Baudrillard begins to assert that when the above occurs, it is an example of "...simulacra...", as in iconoclastic turns, the meaning of real and fake is lost and the simulacrum is not unreal, it doesn't 'exchange with the real' but exchanges with itself in an 'uninterrupted circuit' without reference. This edifice of representation becomes enveloped by the simulacra:
"...successive phases of the image: 
• it is the reflection of a profound reality;
• it masks and denatures a profound reality;• it masks the absence of a profound reality;
• it has no relation to any reality whatsoever; 
• it is its own pure simulacrum."
"Disneyland is a perfect model of all the entangled orders of simulacra. It is first of all a
play of illusions and phantasms: the Pirates, the Frontier, the Future World, etc. This
imaginary world is supposed to ensure the success of the operation. But what attracts
the crowds the most is without a doubt the social microcosm, the religious, miniaturized
pleasure of real America, of its constraints and joys." 

Hence Baudrillard is saying that Disneyland acts as a rouse to hide the "real" America, how we are magnetized by its glorious array of child-like wonders and its multitudinous amounts of gadgets, "Disneyland exists in order to hide that it is the "real" country, all of "real" America that is Disneyland." The juxtaposition of its obvious imaginary nature is meant to make us believe that it is actually real, whereas, all of the rest of America is not real and is just a hyperreal set up by the order of simulation. The imaginary of Disneyland is neither true nor false, it is but "...a deterrence designed to rejuvenate the fiction of the real..." Essentially, Disneyland is tailor made to be fake, it phantasmagorical appearance draws us in and is so obviously fake that it appears real and makes the rest of America (the land of supposed opportunity) look like a lie.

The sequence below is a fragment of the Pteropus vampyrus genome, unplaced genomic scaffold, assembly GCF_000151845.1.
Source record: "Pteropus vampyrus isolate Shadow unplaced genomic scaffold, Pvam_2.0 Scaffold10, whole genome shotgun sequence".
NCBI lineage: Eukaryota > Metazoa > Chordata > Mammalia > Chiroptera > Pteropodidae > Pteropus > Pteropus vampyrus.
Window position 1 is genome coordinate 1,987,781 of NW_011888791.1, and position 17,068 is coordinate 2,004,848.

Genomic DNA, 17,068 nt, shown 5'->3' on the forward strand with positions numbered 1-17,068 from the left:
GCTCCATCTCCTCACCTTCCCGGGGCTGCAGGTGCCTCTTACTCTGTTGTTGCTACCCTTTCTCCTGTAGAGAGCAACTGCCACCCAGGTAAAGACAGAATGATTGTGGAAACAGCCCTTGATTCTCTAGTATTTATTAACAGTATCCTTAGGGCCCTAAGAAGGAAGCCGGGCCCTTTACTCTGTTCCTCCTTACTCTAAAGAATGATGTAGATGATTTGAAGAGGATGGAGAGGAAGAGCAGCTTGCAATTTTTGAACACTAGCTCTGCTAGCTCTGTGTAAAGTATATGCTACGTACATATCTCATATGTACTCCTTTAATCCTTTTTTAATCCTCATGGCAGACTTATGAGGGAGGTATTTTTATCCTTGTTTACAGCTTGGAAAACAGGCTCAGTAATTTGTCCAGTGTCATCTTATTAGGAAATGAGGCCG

His second example comes in the form of 'The Loud family'. The Loud family in 1971 where exposed to 7 months of uninterrupted shooting, 300 hours of non-stop broadcasting, with out the script or a screenplay. The audience was exposed to the dramas, enjoys and unexpected events - in short a non-stop raw historical document. This constant lionizing is what Baudrillard dubs "T.V vérité." 'Vérité' is French which means truth and is used to define a genre in which realism and naturalism is portrayed within the media. In this case, the Loud Family were constantly under survelience, their lives exposed to all, yet the director claimed that the family "...lived as if we were not there." Baudrillard calls this absurd, he calls the whole experience "...much more than did the "perverse" pleasure of violating someone's privacy. In the "verite" experience it is not a question of secrecy or perversion, but of a sort of frisson of the real, or of an aesthetics of the hyperreal.." The media is giving us what we want to see - drama - that is orchestrated to get us to turn on a TV sets. Which seems to work; the series generated over 20 million watchers. He even calls the entire pretence to be purposeful, as the 'cast' is your average American family, i.e, upper-middle class, housewife, three garages, five children.